May it be long overdue, but there will be a real brick-and-mortar Google Store in New York City. It will be located at Google’s headquarters in the Chelsea neighborhood, which has long been a recognized landmark with its hard-to-see Google signs adorning both sides of the building. While Google has experimented with retail before, opening a pop-up store in New York City in 2018, this time it intends to be a more substantial, permanent facility. Google isn’t wasting any time either, with Google I/O 2021 on its heels.
When a tech giant like Google makes an announcement about creating a physical store to showcase and sell its products, it’s alarming because you only have to look at another giant to see how it could end up failing. I’m talking about Microsoft, which once had thriving retail stores across the country, but eventually closed all of its stores.
The future is unpredictable, but here’s why Google’s venture has a more promising future ahead.
Google can showcase more consumer technology
Sure, Microsoft has Windows to help the company survive any major crisis, but one of Google’s advantages in opening a physical store is Google’s broad presence in a variety of categories. From Chromebooks to Pixel smartphones, from Nest-branded security cameras to Fitbit wearable devices, from smart displays to smart speakers, Google’s name can be found on a host of tech products.
While I’m sure the Google Store will feature third-party gadgets and accessories, the sheer number of Google-branded devices eclipses anything Microsoft has had in stores with its own homemade devices. With a broader reach thanks to its own product line, this store will be able to attract many more customers – especially when the company introduces or announces something new.
Larger events throughout the year create more interest
Speaking of announcements, there’s no denying that Google draws far more people to its events than Microsoft does. I’m not trying to discredit the company from Redmond. I’m not trying to discredit the company from Redmond, Washington, because one of the most iconic revelations I had the opportunity to witness firsthand was Microsoft spokesman Panos Panay’s speech to the media and the crowd during the announcement of the first Microsoft Surface Book in New York. But that’s the thing, Microsoft’s time in the spotlight is limited to one hardware event, which is usually in the fall.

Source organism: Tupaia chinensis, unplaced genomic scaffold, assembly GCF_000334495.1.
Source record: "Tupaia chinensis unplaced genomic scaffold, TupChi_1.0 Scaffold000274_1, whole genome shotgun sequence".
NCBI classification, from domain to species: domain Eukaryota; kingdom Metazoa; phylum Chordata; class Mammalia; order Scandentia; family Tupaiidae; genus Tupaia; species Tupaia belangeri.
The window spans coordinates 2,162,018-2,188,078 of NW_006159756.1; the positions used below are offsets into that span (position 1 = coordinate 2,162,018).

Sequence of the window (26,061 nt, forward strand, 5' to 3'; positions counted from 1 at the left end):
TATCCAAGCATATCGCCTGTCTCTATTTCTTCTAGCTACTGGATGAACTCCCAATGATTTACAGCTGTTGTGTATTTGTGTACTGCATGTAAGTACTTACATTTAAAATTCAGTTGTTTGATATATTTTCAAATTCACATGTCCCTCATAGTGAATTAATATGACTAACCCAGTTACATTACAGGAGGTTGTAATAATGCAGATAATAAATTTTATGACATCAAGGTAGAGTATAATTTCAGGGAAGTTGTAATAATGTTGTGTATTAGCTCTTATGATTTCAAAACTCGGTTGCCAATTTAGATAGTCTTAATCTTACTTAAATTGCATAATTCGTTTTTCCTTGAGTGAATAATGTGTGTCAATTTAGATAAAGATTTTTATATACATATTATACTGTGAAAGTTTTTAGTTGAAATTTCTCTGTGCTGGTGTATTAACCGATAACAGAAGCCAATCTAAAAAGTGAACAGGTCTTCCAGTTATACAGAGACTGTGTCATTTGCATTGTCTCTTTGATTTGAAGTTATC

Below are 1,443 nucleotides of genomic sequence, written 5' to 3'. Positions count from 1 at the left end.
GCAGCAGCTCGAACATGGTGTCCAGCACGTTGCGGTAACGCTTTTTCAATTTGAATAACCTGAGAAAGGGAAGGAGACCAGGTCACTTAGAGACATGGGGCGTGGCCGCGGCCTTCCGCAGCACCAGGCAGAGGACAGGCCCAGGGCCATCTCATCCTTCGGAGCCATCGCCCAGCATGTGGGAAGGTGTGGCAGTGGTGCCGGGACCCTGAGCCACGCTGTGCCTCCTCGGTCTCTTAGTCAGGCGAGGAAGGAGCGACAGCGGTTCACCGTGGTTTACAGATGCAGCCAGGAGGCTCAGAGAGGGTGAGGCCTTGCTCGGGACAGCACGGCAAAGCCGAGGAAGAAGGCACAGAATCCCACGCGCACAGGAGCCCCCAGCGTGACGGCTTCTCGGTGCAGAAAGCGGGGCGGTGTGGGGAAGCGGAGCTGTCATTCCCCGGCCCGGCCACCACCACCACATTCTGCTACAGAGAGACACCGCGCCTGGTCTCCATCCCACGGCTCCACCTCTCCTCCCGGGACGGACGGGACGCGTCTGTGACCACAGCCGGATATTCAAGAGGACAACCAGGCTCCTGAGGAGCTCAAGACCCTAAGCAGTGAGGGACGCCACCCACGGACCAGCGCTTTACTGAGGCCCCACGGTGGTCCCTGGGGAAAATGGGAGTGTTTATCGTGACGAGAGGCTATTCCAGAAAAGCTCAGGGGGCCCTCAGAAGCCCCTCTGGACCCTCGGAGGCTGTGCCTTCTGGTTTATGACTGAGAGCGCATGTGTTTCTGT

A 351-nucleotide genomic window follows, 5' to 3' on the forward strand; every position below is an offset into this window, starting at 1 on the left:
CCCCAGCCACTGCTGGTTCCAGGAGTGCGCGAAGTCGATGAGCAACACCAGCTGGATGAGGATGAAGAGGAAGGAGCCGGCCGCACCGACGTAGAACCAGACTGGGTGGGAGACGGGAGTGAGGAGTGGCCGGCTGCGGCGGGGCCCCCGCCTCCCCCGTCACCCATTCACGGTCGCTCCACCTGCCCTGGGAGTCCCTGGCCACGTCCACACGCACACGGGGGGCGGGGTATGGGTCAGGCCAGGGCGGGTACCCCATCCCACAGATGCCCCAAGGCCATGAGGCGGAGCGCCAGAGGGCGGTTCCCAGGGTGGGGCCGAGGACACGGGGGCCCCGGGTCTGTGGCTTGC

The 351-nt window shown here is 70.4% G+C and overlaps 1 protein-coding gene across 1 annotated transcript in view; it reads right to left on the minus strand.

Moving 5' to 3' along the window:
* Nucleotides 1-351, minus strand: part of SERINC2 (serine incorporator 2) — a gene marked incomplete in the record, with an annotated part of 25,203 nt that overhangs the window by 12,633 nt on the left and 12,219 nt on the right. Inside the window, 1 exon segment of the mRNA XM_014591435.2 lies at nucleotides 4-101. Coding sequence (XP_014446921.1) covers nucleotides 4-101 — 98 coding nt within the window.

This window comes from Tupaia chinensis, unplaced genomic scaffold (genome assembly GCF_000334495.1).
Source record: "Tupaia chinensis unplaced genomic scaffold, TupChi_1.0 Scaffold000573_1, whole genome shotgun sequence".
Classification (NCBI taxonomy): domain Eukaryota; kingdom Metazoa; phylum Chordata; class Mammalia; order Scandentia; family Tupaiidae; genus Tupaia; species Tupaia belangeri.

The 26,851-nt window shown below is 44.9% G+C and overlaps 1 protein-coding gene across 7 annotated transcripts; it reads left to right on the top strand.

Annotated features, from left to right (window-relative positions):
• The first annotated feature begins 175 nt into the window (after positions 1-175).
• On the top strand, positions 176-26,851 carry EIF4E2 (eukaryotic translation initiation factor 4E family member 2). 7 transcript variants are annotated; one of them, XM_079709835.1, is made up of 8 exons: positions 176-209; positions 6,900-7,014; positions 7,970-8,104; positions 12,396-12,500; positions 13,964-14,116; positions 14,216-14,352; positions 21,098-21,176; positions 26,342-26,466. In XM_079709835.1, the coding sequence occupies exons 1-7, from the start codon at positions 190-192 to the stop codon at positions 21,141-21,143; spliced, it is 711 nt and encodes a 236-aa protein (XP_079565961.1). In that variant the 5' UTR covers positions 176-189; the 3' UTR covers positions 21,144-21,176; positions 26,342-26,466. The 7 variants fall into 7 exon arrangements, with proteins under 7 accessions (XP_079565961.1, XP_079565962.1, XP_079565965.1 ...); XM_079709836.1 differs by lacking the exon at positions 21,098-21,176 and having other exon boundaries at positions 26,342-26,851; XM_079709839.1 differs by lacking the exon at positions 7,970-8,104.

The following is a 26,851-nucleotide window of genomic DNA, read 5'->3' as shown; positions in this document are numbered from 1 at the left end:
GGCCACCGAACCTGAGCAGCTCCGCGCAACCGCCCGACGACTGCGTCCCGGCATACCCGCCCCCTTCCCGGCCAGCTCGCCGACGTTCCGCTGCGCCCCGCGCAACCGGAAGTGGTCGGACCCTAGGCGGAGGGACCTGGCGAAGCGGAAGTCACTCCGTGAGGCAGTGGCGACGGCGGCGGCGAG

Google events, on the other hand, go beyond major products like the Pixel smartphones. Google I/O, for example, which attracts both consumers hungry for new technology and developers eager to unlock the true potential of these gadgets in our lives.
These events certainly help attract visitors to the Google Store, so if the company were to expand its area, it would be a great opportunity for people to see the devices firsthand immediately after they are announced, rather than waiting a week or so for them to arrive, as is currently the case.
A much better marketing move.
Finally, I can’t describe to you the number of people I know – not just members of the media and influencers, but also friends and family members – who are proud to talk about their support for anything related to Google through indirect marketing. I’m referring to tagging my social media posts with @madebygoogle or perhaps the hashtag #teampixel that I see whenever someone shares a photo taken with a Pixel device.
This kind of free marketing is a strong indication of how entrenched Google is in the consumer space. I’m not sure about you, but I can’t think of a single original Microsoft hashtag that comes close to being as popular as #teampixel. The Google Store will benefit from this because it will help direct those who are not familiar with all the Google news to visit the store after they hear or see something on social media.
If you want to visit the Google Store, it will be located in Chelsea at the corner of 9th Avenue and West 15th Street. It’s impossible not to notice it thanks to the huge Google sign. Inside, you can expect to see products made by Google as well as experts to help customers with questions or recommendations. There will be health and safety measures in place to make shopping enjoyable for all visitors. It will open to the public in the summer of 2021, but there is no official date yet.